About gDonna
The photo is my son and myself. Now days you can get a photo made to look old like this one. This photo was taken when this was the new look.

Harry S Truman was president when I was born and world war II had ended. I grew up in a time when lunch was put in a brown paper bag and a sandwich was wrapped with wax paper. There was no such thing as pantyhose, we wore stockings that attached to the rubbery clippy things that attached to the girdle. Convenience stores were not common and when we took a trip we packed a picnic basket because many places did not have fast food. Highways had places to pull over and stop, some with picnic tables. Read more ....

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Homemade White Bread

June 25, 2014

On my website I have several pages on bread making but I have decided to do a more simple page on making white bread by hand.

My daughter makes bread using the dough cycle of a bread machine and  I normally make it by hand. Recently she has been having issues with her bread machines and has asked for a refresher page on making bread by hand.

Recipe for two loaves

This recipe is using honey instead of sugar because it seems that honey may help the bread to not dry out as fast. 

There will be six ingredients: honey, water, active dry yeast, olive oil, bread flour, salt.

1/3 cup of honey

1 & 1/3 cups of warm water about 105 degrees

2 & 1/2 teaspoons active dry yeast

4 Tablespoons of olive oil

4 even cups of bread flour

1 & 1/4 teaspoons salt

This bowl is bigger than it looks in this picture.

In a small bowl put the honey, yeast and about half the warmed water and give it a whisk until the yeast is dissolved. Then set is aside for 5 to 8 minutes or so.

Place 4 cups of bread flour and the salt in a large bowl and whisk or toss the flour around a bit to disperse the salt into the flour.  Then make a small well in the center.

Add the yeast, honey, water mixture.....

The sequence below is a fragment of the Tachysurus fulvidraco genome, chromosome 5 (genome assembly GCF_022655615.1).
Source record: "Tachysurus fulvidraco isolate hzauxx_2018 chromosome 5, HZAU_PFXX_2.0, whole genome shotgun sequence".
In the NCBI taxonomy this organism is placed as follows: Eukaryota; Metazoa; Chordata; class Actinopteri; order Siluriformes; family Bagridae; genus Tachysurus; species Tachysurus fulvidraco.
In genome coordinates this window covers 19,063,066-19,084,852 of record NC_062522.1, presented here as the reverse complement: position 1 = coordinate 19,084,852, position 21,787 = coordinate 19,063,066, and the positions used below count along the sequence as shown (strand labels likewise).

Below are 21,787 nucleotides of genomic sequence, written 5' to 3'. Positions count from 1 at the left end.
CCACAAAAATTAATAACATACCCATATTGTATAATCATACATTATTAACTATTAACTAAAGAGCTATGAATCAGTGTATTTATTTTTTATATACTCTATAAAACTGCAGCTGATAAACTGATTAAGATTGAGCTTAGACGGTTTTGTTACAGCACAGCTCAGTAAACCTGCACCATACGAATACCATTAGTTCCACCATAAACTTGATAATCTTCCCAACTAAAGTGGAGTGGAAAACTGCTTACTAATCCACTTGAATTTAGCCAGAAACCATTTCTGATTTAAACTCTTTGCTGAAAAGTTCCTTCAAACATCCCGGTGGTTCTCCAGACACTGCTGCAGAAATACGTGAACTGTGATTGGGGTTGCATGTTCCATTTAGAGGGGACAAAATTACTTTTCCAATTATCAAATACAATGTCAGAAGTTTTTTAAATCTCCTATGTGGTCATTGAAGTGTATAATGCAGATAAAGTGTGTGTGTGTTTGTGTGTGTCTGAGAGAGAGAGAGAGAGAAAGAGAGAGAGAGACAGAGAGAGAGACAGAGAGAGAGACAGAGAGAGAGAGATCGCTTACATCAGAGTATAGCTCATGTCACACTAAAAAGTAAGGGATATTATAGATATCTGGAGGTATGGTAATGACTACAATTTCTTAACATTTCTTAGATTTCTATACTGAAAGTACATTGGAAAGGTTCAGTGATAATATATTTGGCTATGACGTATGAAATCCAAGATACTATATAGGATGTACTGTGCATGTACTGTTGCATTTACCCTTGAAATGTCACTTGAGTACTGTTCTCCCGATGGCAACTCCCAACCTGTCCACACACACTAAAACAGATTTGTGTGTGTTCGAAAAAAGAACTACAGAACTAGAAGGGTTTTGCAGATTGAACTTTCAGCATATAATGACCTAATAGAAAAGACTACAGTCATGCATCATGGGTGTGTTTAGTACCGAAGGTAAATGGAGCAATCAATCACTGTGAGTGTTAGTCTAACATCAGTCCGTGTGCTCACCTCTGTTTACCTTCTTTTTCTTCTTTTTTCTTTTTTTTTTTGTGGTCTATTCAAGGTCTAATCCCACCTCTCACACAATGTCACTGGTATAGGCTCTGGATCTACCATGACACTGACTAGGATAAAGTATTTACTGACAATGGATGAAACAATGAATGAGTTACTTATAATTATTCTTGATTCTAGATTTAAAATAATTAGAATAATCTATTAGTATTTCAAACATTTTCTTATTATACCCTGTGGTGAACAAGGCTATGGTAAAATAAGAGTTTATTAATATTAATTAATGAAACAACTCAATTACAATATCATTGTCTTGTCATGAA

Then the rest of the water and oil..... I normally add the oil to the water.....

Mix with spatula or wood spoon until it is somewhat combined then use your hands to get it to somewhat of a dough. You don't have to fuss with it too much at this point.

Toss a bit of flour on the counter or bread board , not too much flour just a bit.

Sprinkle a small amount of top of the dough and then start kneading.  If it becomes too sticky just sprinkle a little more flour.  

I cannot knead bread and take pictures so I dug out an old photo of the position of my hand when I knead. But with practice you can figure it out.

To have a nice soft dough it is important to not add too much flour while kneading.  If you keep the dough moving fast and knead as if you are in an exercise class and slap it around and push it down and keep it moving only sprinkling the dough with flour off and on you will come up with a nice soft dough.  How long?  Oh 5 to 10 minutes or until you are tired.  It is a good work out.  8 minutes will do it.

Then you have your nice kneaded ball of dough.  There will be two rises, this rise and then the rise after putting it in a pan.

You can now cover the bowl with a damp cloth and let it sit in a somewhat warm area for about 1 hour.

Oil two bread pans then divide the dough in half and place each half in a pan and press it down into the pans.  Place it in a warm place I use the oven with the light bulb on and let it rise for about an hour or hour and half depending on the warmth of the area it is rising.

After this last rise it is time to preheat your oven to 350 and bake the bread for about a half hour.  If your bread was sitting in the oven during rising time remove the pan from the oven during the pre-heat.

Bake for about 30 minutes.

Remove from the oven when bread is done and place on a cooling rack. I normally cover my cooling rack with a thin towel so the cold metal rack does not bread my glass pans. 

 I leave my bread in the pan for 20 to thirty minutes then turn it upside down to release the bread.  If it does not want to come out of the pan give it just a little bit longer so it will sweat around the pan to help it release.  I also run a flat knife around the sides of the pan.

Once the bread releases from the pan place on a uncovered cooling rack to cool.

Now if you let it cool long enough and did not tear the bread apart and smear butter all over it and eat it this is what it should look like.

Back to this picture, I did an experiment and I made two different batches of bread this day.  The bread on the right I put all the ingredients in the bowl and mixed up with my spatula and hand and then kneaded as usual.  The bread on the left I put the yeast, honey and warm water in a bowl and let the yeast proof a bit before putting into the flour.  

I wanted to see if you could just put it all together and get the same outcome.  I normally always proof my yeast first and as you can see there is a bit of difference in height but the other thing is the one on the right also took thirty extra minutes to rise each time.  So by proofing the yeast you cut quite a bit of time off the rise times for this bread.


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